Important changes to the Competition Act, including the abuse of dominance provisions, now in effect

Dec 18, 2023 12 MIN READ
Authors
Shuli Rodal

Partner, Competition/Antitrust and Foreign Investment
Chair, Diversity Committee, Toronto

Michelle Lally

Partner, Competition/Antitrust and Foreign Investment, Toronto

Kaeleigh Kuzma

Partner, Competition/Antitrust and Foreign Investment, Calgary

Alysha Pannu

Associate, Competition/Antitrust and Foreign Investment, Toronto

Chelsea Rubin

Associate, Competition, Trade & Foreign Investment, Toronto

Reba Nauth

Associate, Competition/Antitrust & Foreign Investment, Toronto

Zach Rudge

Associate, Competition, Trade and Foreign Investment, Toronto

On December 15, 2023, Bill C-56, the Affordable Housing and Groceries Act, received royal assent. When first tabled in September 2023, Bill C-56 proposed to amend the Competition Act (the Act) to introduce a formal market studies power, expand the civil collaborations provision to include vertical agreements and repeal the efficiencies defence for mergers. (Refer to our prior Osler Update for a discussion of these amendments.) Each of these proposed amendments has been enacted largely as originally proposed. However, Bill C-56 as passed also substantially expands Canada’s monopolization law as set out in the abuse of dominance provisions of the Act.

During the legislative process, Bill C-56 was revised by the Standing Committee on Finance to include significant amendments to the abuse of dominance provisions in sections 78 and 79 of the Act. These provisions had already undergone amendment in 2022 to expand the concept of acts that could be considered anti-competitive to those made with intent to prevent or lessen competition generally (rather than just to harm competitors).

The new changes, which take effect immediately, expand the abuse of dominance provisions further, importing legal concepts into the Act that are not defined in the legislation and have not yet been interpreted by Canadian jurisprudence. This creates significant uncertainty for businesses in Canada. Business are now also exposed to higher penalties and increased enforcement risk with prohibition orders now available even in the absence of an “anti-competitive act”, as well as where an “anti-competitive act” has no actual or likely impact on competition in any market.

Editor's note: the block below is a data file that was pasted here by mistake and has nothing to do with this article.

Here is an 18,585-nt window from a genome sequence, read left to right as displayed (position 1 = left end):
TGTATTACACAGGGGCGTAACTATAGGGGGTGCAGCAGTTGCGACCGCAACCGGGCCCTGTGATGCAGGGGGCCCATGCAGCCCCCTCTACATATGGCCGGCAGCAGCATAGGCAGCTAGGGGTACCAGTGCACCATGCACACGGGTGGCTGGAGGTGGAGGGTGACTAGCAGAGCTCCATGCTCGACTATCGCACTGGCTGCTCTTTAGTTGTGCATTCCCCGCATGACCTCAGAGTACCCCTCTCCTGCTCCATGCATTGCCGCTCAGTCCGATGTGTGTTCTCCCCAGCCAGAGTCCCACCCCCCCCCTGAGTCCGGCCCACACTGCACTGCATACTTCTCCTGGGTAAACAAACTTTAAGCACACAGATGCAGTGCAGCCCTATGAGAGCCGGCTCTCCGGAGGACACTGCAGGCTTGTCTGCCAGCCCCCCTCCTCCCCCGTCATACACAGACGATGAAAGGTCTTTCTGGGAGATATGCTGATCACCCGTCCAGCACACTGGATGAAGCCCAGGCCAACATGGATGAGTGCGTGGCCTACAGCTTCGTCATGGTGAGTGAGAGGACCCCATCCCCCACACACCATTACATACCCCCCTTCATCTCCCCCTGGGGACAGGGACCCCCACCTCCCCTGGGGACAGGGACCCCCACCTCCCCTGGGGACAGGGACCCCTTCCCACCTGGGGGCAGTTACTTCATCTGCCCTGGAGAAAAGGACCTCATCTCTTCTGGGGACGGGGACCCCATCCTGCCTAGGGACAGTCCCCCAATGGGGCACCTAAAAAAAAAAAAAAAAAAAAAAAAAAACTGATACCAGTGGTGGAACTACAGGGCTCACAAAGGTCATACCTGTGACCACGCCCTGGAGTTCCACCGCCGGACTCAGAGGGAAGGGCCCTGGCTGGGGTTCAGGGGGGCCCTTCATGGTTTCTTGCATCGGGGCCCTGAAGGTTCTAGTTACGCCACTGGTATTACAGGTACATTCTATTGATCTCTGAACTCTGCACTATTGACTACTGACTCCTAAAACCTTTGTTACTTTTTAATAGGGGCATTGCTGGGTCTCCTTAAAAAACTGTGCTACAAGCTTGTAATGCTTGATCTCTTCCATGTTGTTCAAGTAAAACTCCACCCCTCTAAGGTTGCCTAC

Section 79 is subject to a three-year limitation period whereby an application may not be made in respect of a practice of anti-competitive acts or conduct more than three years after the practice or conduct has ceased.

The implications for businesses of the changes made by Bill C-56 should also be understood in light of Bill C-59, the Fall Economic Statement Implementation Act, 2023, which is currently making its way through the legislative process. Among other things, Bill C-59 proposes to introduce new penalties as well as a broad civil private right of action (with leave) with the possibility of financial recovery. For further information on Bill C-59, refer to our prior Osler Update.

Below is an overview of the changes to the abuse of dominance provisions made by Bill C-56, and what they mean for businesses in Canada.

1. What constituted an abuse of dominance before the enactment of Bill C-56?

Before Bill C-56 was enacted, the Competition Tribunal (the Tribunal) could only exercise its discretion and order a remedy pursuant to the abuse of dominance provision where the Commissioner of Competition (the Commissioner) or a private litigant (having obtained leave) established on a balance of probabilities that

(i) one or more persons substantially or completely control a class or species of business throughout Canada or any area thereof (referred to as a finding that a firm is dominant or two or more firms are jointly dominant in a market)

(ii) such person(s) must have engaged in or be engaging in a practice of anti-competitive acts

(iii) the practice must have had, be having or be likely to have the effect of preventing or lessening competition substantially in a market (not necessarily the same market in which dominance or joint dominance is established), referred to as an SLPC

For purposes of element (ii), an anti-competitive act was (and remains) defined in section 78 as an act that is “intended to have a predatory, exclusionary or disciplinary negative effect on a competitor, or to have an adverse effect on competition”. Section 78 sets out a non-exhaustive list of anti-competitive acts.

Jurisprudence interpreting the meaning of “anti-competitive act” has confirmed that business justification is the paramount consideration. The Tribunal has affirmed that conduct will only be considered anti-competitive if its “overall character” or “overriding purpose” is anti-competitive in nature. The analysis requires an assessment of whether a legitimate business justification for conduct exists (i.e., a credible efficiency-based or pro-competitive rationale unrelated to anti-competitive effect such as improving quality or service, or otherwise assisting the person in question to better compete in the relevant market).

2. What are the key changes to the abuse of dominance provisions made by Bill C-56?

  1. A potential abuse of dominance is no longer limited to “anti-competitive acts” and now includes any conduct that had, is having, or is likely to have a substantial anti-competitive effect in a market in which a person has a “plausible competitive interest” where such effect is not a result of “superior competitive performance”.